Nanobioelectrocatalysis for Efficient Deep Oxidation

Wednesday, November 10, 2010: 5:20 PM
Canyon B (Hilton)
Shelley D. Minteer, Chemistry, Saint Louis University, St. Louis, MO

Living cells oxidize a wide variety of fuels by employing enzymes as catalysts for energy conversion. It has been shown that many of these cellular metabolic enzymes exist in supercomplexes within living organisms. This nanoscale organization, called a metabolon, results in channeling of substrates between enzymes. Biofuel cell researchers have studied multi-enzyme systems, but they have not investigated the need for proximal three-dimension organization in efficient energy conversion. This work outlines the use of metabolons as catalysts These metabolons are obtained through in situ cross-linking of protein within the mitochondria of Saccharomyces cervisea. This cross-linking maintains the integrity of the sequential complexation that exists naturally in the intact biological system. This complexation improves efficiency thus increasing the current and power density of pyruvate/air enzymatic biofuel cells.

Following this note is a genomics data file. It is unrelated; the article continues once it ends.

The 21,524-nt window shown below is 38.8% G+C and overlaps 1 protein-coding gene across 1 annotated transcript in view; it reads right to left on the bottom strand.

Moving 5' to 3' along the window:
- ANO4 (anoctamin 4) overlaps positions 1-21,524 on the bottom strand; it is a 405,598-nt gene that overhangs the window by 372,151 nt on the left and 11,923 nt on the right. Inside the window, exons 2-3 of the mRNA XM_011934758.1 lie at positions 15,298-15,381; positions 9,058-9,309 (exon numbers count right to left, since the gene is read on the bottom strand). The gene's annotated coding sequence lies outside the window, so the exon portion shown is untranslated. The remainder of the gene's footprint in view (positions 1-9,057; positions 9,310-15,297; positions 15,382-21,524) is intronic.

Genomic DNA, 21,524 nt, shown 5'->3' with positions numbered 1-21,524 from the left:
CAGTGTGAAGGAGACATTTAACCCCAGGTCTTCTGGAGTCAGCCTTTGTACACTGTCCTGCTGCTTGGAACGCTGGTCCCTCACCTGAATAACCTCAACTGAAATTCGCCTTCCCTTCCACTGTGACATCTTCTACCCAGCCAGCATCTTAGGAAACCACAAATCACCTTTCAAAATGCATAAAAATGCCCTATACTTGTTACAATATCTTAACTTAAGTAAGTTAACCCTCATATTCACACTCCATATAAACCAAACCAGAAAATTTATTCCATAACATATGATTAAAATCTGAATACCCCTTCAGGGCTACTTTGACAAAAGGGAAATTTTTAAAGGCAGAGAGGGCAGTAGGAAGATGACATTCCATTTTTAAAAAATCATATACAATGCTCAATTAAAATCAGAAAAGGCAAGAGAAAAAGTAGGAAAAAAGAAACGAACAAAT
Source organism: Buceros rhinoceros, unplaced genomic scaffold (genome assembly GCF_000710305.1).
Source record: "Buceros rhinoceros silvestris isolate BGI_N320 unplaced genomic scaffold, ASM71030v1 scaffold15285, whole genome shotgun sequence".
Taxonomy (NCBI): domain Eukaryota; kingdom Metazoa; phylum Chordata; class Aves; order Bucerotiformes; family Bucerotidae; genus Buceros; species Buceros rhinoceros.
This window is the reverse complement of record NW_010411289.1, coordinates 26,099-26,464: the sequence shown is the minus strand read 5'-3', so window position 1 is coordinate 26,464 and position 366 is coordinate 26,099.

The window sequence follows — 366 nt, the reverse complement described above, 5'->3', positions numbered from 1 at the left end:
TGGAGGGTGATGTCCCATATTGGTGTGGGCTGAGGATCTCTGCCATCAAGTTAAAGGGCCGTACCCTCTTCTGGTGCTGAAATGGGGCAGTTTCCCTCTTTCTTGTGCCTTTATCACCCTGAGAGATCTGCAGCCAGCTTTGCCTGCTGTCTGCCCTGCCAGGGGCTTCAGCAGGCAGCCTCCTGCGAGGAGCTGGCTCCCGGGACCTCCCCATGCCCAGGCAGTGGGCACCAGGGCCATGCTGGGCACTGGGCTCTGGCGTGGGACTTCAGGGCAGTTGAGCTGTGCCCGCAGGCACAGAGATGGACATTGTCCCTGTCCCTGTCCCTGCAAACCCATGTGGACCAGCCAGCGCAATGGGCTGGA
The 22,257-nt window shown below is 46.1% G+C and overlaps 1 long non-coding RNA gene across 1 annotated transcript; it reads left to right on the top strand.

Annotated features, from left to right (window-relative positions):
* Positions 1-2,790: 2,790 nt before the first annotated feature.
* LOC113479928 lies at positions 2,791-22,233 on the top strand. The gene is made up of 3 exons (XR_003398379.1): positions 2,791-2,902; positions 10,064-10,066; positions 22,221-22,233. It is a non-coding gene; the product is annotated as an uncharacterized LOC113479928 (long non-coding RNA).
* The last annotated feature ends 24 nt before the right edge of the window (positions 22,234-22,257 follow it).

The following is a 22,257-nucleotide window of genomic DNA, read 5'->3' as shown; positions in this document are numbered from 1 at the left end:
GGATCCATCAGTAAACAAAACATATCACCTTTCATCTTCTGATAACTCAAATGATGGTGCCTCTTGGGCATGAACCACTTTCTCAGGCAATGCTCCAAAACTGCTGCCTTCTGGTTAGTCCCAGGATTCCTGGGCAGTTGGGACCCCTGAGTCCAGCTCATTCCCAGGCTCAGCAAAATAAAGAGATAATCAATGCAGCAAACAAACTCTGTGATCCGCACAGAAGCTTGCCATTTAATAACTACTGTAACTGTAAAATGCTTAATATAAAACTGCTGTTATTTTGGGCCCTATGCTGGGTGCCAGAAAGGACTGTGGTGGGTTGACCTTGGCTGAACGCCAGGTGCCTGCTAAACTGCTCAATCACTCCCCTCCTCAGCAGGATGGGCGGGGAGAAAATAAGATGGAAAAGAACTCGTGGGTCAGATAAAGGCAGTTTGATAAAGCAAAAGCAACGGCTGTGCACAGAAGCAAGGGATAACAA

Extended Abstract: File Not Uploaded